This one is epic, I loathe binary formats of old which turn files into blackboxes of repository filling chunks, now you can choose to serialize your scenes and prefabs in text which they have chosen very wisely as YAML.  Perfect use case for YAML and now we can have 2+ people work on the same scene and not end up hating one another when the other has to overwrite all changes since they used to be all binary.

The removal of binary files in game development is very needed and one of the most difficult things to shake with all game engines I deal with.  Binary files for development are bad…  YAML, JSON, even XML is a better way so you can see what changed on each update not just replace the file.

At this point I love Unity for making my day faster…

That isn’t even the really cool stuff like Native Client Support and Flash Player Exporting!

Native Client Support

I feel this could be big if NaCL is adopted widely, this also helps with the Chrome Web store and again taking your game to places that individual development of the engine to do so would be non economical.  Unity knows when to even overlook their own WebPlayer in favor of other players such as Flash and NaCL from Google.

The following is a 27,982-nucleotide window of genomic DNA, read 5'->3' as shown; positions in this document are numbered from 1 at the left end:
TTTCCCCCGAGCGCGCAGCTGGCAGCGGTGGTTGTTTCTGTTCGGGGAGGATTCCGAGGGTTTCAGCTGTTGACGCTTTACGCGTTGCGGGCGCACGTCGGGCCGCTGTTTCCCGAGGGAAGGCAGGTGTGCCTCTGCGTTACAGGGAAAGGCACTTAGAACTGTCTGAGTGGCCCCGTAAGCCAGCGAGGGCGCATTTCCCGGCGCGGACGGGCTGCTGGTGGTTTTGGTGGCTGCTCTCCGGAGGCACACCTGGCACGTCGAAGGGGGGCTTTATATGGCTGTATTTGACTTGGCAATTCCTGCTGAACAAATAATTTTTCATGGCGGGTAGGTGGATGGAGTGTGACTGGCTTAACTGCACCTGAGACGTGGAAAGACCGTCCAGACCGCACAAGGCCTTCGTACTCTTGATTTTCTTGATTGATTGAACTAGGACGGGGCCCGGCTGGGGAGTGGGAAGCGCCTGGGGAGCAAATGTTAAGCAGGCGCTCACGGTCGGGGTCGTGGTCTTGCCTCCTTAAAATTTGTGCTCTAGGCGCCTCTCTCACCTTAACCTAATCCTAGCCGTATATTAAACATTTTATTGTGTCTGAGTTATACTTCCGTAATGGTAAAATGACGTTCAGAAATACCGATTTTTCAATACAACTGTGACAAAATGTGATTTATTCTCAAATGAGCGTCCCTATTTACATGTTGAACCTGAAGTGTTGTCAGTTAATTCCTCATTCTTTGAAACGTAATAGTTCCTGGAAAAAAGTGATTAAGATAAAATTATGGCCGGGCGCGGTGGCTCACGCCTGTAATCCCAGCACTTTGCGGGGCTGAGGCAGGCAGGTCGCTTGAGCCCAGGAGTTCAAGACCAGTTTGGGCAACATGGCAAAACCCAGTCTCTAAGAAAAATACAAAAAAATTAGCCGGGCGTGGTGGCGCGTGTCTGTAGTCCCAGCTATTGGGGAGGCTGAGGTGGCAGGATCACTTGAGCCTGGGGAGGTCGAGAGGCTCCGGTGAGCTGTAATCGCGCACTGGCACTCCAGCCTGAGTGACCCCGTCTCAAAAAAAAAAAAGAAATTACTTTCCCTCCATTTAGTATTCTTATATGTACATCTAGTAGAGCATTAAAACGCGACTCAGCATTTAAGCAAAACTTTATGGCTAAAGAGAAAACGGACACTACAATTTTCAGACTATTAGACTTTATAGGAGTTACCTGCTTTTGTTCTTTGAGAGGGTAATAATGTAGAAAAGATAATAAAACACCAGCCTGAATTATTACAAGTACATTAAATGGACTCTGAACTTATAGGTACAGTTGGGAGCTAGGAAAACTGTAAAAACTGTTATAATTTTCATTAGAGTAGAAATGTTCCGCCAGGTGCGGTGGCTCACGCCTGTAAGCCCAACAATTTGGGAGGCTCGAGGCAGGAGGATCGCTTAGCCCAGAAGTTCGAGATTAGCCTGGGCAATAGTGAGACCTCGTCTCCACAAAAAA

Flash Player Export

note: (Still preview and will require extra license when final)

The big daddy setup to scrape up all the Flash developers.  You can now develop Flash games inUnity using a better programming platform that Adobe was just too protective of Flash old guard to pursue 4 years ago, at least they are now. Flash 11 to Stage3D exporting to lower level Flash was a very smart move for Adobe at this point to keep evolving Flash.  However with them dropping mobile player Flash’s future is still a little shaky as it loses developer mind share, typically that is fatal.  One way to keep great game and interactive developers is what they are doing with Stage3D and Flash 11. Unity is very smart to jump in here and it is a great opportunity for both Adobe and Unity.

2 big pieces missing from the Flash version are terrain export and use of non Flash classes like WWW class.  Unfortunately since this is the only supported Unity WWW class that works across all platforms well this may require some #if defs to route around web/service calls and rewriting web and or networking classes in AS3.

Since this is the first version and has such great potential for overtaking Flash gaming on the web with more native and lower level hardware access, watch this space to grow and be a game changer.

Flash features that are in and out of the current iteration

Supported